The Securities and Exchange Commission rejected a staff proposal yesterday that would have required members of a company's board of directors to be labelled in public filings according to their relationship to the corporation.
The staff argued that the labels would help stockholders determine whether board members are truly independent.
It proposed that directors be described in proxy statements to shreholders as "management" for company employees, "related non-management" for outsiders with ties to the company and "unrelated non-management" for board members with no material ties to the company.
Commissioner Roberta Karmel, the most vocal of those in opposition, described the "affiliated non-director" label as "perjorative."
The debate over adoption of so-called corporate governance rules took place during an open commission meeting at SEC headquarters.
In opening remarks, chairman Harold Williams noted that some 600 persons and organizations accepted the SEC's request for comment on corporate governance. "The file is the biggest in the Commission's history," he said.
Williams has stressed in speeches the need for independent, or outside, directors on corporate boards. But yesterday he joined the opposition to labels, saying they "oversimplify."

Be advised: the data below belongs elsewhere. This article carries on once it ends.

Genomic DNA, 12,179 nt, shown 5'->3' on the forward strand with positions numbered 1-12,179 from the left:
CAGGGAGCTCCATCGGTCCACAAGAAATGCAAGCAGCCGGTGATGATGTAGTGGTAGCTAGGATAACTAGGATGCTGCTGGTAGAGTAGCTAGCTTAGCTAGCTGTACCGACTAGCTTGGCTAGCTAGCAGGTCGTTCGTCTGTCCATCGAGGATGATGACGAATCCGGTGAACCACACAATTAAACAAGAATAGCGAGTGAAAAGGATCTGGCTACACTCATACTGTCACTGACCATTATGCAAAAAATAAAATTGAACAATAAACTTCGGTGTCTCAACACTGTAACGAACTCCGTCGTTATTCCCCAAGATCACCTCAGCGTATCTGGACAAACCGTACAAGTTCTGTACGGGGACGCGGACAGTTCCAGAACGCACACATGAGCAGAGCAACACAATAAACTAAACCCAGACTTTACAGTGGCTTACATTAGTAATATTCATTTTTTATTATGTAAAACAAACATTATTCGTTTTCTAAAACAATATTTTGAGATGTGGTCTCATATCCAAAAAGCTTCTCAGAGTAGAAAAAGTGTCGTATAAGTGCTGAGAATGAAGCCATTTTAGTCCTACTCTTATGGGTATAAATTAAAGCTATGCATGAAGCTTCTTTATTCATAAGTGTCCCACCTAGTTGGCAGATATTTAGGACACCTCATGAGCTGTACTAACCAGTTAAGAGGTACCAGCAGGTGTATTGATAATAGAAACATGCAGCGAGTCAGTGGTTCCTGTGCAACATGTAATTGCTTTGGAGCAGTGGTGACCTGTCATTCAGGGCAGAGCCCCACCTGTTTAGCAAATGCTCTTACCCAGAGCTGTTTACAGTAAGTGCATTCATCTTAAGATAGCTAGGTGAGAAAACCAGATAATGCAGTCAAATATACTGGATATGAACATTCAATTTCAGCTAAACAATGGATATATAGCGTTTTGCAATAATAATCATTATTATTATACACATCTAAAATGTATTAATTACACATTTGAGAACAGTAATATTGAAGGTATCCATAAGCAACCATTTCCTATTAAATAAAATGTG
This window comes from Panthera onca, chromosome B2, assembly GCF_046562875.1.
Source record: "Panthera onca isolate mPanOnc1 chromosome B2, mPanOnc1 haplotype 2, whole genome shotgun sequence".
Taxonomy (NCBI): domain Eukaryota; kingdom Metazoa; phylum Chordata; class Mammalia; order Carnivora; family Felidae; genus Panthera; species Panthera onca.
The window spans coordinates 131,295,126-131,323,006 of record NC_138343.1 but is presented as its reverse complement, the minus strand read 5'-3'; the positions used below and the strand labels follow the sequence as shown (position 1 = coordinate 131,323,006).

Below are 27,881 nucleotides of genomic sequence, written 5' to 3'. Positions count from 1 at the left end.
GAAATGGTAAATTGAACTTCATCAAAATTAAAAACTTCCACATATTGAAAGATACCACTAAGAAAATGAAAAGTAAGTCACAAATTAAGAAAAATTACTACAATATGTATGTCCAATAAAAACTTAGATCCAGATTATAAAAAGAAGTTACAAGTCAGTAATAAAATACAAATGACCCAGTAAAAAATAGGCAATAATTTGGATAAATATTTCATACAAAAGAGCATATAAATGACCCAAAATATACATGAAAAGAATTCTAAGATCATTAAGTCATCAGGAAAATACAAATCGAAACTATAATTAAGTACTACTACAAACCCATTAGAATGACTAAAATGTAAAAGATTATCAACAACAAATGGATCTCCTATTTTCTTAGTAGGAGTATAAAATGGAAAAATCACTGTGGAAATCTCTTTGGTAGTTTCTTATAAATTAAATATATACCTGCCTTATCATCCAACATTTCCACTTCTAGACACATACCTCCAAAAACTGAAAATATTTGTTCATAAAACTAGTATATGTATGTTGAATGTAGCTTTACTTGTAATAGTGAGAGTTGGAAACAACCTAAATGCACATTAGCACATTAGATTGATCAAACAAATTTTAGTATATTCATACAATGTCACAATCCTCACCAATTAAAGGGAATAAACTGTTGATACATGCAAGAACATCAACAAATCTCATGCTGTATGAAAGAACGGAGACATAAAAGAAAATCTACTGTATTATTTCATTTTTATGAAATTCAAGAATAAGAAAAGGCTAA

Instead of labels, the commission called for more detailed descriptions in proxy statements of relations between board members and companies.
In April 1977, the staff began its broad re-examination of SEC rules concerning stockholder communications, stockholder participation in electing directors and the general area of corporate governance.
The idea was to provide stockholders with fuller disclosure of the relationship of board members who also may draw income-from the company such as lawyers, suppliers and bankers. The SEC staff reasoned that these board members would be more responsive to the chiefs executive officer - who has power over their business relationship with the company - than to the stockholders they are supposed to represent.
The commission ruled yesterday that a company must disclose dealings with customers and suppliers that among to one percent of the company's revenues.
Relationships of creditors to a company also must be disclosed if loans amounts either to one percent of the total assets, or $5 million, whichever is less.
While voting down use of labels to describe these relationships, the commission did say that if companies choose to use labels - such as "independent" or "outside" - to describe their directors, those directors must meet the definition of "unrelated non-management."
In a related decision, the commission voted to require corporations to disclose the existence of compensation and nominating committees. The companies also must describe the functions actually performed by those two as well as by the company's audit-committee.
The commission also proved a staff recommendation that companies disclose to stockholders and number of meetings held each year by the board and by the audit, compensation and nominating committees.
The SEC expects the rules adopted yesterday to be published by the end of the month. They will apply to fillings of public companies whose fiscal year ends after Dec. 25.